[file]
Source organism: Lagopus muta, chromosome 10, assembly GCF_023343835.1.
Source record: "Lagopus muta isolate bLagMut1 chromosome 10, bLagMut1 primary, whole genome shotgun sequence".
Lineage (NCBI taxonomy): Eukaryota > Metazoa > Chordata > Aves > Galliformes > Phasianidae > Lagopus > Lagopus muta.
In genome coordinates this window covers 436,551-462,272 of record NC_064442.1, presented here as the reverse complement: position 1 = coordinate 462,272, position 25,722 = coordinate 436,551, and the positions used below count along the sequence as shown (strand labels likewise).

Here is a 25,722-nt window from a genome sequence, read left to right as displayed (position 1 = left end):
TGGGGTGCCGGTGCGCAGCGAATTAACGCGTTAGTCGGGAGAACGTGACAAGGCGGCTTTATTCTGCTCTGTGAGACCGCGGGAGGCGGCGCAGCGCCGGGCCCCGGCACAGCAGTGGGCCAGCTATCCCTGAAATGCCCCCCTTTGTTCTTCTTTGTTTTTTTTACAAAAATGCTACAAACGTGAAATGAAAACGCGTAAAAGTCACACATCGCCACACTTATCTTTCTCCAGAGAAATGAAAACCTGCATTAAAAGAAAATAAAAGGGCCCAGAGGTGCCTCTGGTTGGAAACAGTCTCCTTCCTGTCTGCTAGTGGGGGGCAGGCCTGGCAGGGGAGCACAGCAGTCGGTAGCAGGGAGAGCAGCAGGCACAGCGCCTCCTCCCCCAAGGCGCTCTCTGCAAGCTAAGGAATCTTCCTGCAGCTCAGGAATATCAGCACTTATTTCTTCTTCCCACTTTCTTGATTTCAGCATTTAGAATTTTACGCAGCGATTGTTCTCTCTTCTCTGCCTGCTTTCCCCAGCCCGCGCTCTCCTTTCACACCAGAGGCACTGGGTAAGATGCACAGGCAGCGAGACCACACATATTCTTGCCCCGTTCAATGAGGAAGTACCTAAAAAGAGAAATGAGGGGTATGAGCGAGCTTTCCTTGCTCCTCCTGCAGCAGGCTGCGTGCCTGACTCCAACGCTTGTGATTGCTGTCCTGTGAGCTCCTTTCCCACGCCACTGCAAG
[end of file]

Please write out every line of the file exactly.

Source organism: Lagopus muta, chromosome 10, assembly GCF_023343835.1.
Source record: "Lagopus muta isolate bLagMut1 chromosome 10, bLagMut1 primary, whole genome shotgun sequence".
Lineage (NCBI taxonomy): Eukaryota > Metazoa > Chordata > Aves > Galliformes > Phasianidae > Lagopus > Lagopus muta.
In genome coordinates this window covers 436,551-462,272 of record NC_064442.1, presented here as the reverse complement: position 1 = coordinate 462,272, position 25,722 = coordinate 436,551, and the positions used below count along the sequence as shown (strand labels likewise).

Here is a 25,722-nt window from a genome sequence, read left to right as displayed (position 1 = left end):
TGGGGTGCCGGTGCGCAGCGAATTAACGCGTTAGTCGGGAGAACGTGACAAGGCGGCTTTATTCTGCTCTGTGAGACCGCGGGAGGCGGCGCAGCGCCGGGCCCCGGCACAGCAGTGGGCCAGCTATCCCTGAAATGCCCCCCTTTGTTCTTCTTTGTTTTTTTTACAAAAATGCTACAAACGTGAAATGAAAACGCGTAAAAGTCACACATCGCCACACTTATCTTTCTCCAGAGAAATGAAAACCTGCATTAAAAGAAAATAAAAGGGCCCAGAGGTGCCTCTGGTTGGAAACAGTCTCCTTCCTGTCTGCTAGTGGGGGGCAGGCCTGGCAGGGGAGCACAGCAGTCGGTAGCAGGGAGAGCAGCAGGCACAGCGCCTCCTCCCCCAAGGCGCTCTCTGCAAGCTAAGGAATCTTCCTGCAGCTCAGGAATATCAGCACTTATTTCTTCTTCCCACTTTCTTGATTTCAGCATTTAGAATTTTACGCAGCGATTGTTCTCTCTTCTCTGCCTGCTTTCCCCAGCCCGCGCTCTCCTTTCACACCAGAGGCACTGGGTAAGATGCACAGGCAGCGAGACCACACATATTCTTGCCCCGTTCAATGAGGAAGTACCTAAAAAGAGAAATGAGGGGTATGAGCGAGCTTTCCTTGCTCCTCCTGCAGCAGGCTGCGTGCCTGACTCCAACGCTTGTGATTGCTGTCCTGTGAGCTCCTTTCCCACGCCACTGCAAG